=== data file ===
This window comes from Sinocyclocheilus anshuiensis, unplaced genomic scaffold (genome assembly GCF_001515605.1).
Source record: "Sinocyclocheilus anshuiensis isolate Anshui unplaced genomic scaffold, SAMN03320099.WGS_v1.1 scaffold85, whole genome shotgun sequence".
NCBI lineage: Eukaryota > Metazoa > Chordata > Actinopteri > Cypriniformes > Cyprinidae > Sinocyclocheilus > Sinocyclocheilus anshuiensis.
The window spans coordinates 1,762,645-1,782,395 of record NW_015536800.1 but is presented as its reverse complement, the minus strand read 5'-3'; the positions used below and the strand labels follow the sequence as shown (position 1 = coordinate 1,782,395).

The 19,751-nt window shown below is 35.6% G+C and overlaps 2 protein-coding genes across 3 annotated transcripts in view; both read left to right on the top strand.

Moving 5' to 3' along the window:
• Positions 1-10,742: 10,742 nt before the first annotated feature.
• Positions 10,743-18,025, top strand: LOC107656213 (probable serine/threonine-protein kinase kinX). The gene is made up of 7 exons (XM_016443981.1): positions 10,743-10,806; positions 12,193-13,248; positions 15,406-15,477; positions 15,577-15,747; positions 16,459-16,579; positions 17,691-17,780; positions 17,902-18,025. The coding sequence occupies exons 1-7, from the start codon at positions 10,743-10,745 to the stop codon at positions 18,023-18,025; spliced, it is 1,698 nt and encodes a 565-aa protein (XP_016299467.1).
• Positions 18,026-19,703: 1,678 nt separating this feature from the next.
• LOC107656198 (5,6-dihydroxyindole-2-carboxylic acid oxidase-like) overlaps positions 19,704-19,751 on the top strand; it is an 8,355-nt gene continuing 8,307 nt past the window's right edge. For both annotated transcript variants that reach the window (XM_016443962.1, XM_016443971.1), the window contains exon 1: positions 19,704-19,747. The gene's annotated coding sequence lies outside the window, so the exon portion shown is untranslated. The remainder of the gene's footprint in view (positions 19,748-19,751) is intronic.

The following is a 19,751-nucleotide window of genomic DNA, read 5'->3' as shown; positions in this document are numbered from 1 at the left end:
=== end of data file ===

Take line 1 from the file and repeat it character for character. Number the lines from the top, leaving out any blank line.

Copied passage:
This window comes from Sinocyclocheilus anshuiensis, unplaced genomic scaffold (genome assembly GCF_001515605.1).